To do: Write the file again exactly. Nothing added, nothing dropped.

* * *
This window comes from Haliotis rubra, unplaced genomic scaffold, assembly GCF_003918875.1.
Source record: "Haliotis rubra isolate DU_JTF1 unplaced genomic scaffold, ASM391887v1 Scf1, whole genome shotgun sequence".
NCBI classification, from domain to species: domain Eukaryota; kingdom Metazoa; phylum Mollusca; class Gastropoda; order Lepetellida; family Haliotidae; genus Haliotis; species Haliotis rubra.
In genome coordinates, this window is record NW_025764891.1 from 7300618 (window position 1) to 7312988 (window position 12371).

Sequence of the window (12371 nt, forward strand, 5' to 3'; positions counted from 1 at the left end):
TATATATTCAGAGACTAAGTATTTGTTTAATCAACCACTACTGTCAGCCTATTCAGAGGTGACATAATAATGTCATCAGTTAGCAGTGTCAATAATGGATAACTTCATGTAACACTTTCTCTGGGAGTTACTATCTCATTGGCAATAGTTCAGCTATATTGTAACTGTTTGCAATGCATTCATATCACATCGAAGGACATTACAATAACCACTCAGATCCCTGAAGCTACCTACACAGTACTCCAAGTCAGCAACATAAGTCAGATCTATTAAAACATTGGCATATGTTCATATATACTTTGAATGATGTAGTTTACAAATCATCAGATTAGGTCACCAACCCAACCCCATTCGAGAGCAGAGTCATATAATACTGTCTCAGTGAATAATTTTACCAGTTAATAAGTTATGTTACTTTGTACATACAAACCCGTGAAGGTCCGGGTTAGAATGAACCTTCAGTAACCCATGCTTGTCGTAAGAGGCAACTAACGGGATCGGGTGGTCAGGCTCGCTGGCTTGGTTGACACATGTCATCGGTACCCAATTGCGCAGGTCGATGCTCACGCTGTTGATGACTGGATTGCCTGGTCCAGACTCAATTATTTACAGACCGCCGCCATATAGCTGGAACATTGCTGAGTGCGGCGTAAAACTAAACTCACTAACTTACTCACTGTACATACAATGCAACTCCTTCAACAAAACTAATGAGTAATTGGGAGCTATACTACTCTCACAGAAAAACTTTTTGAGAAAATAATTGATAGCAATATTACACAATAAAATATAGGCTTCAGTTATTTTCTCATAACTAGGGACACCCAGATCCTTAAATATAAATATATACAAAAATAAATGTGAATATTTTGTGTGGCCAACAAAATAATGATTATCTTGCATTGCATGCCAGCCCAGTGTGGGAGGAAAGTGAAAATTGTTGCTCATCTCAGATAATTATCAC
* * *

This window comes from Haliotis rubra, unplaced genomic scaffold, assembly GCF_003918875.1.
Source record: "Haliotis rubra isolate DU_JTF1 unplaced genomic scaffold, ASM391887v1 Scf1, whole genome shotgun sequence".
NCBI classification, from domain to species: domain Eukaryota; kingdom Metazoa; phylum Mollusca; class Gastropoda; order Lepetellida; family Haliotidae; genus Haliotis; species Haliotis rubra.
In genome coordinates, this window is record NW_025764891.1 from 7300618 (window position 1) to 7312988 (window position 12371).

Sequence of the window (12371 nt, forward strand, 5' to 3'; positions counted from 1 at the left end):
TATATATTCAGAGACTAAGTATTTGTTTAATCAACCACTACTGTCAGCCTATTCAGAGGTGACATAATAATGTCATCAGTTAGCAGTGTCAATAATGGATAACTTCATGTAACACTTTCTCTGGGAGTTACTATCTCATTGGCAATAGTTCAGCTATATTGTAACTGTTTGCAATGCATTCATATCACATCGAAGGACATTACAATAACCACTCAGATCCCTGAAGCTACCTACACAGTACTCCAAGTCAGCAACATAAGTCAGATCTATTAAAACATTGGCATATGTTCATATATACTTTGAATGATGTAGTTTACAAATCATCAGATTAGGTCACCAACCCAACCCCATTCGAGAGCAGAGTCATATAATACTGTCTCAGTGAATAATTTTACCAGTTAATAAGTTATGTTACTTTGTACATACAAACCCGTGAAGGTCCGGGTTAGAATGAACCTTCAGTAACCCATGCTTGTCGTAAGAGGCAACTAACGGGATCGGGTGGTCAGGCTCGCTGGCTTGGTTGACACATGTCATCGGTACCCAATTGCGCAGGTCGATGCTCACGCTGTTGATGACTGGATTGCCTGGTCCAGACTCAATTATTTACAGACCGCCGCCATATAGCTGGAACATTGCTGAGTGCGGCGTAAAACTAAACTCACTAACTTACTCACTGTACATACAATGCAACTCCTTCAACAAAACTAATGAGTAATTGGGAGCTATACTACTCTCACAGAAAAACTTTTTGAGAAAATAATTGATAGCAATATTACACAATAAAATATAGGCTTCAGTTATTTTCTCATAACTAGGGACACCCAGATCCTTAAATATAAATATATACAAAAATAAATGTGAATATTTTGTGTGGCCAACAAAATAATGATTATCTTGCATTGCATGCCAGCCCAGTGTGGGAGGAAAGTGAAAATTGTTGCTCATCTCAGATAATTATCAC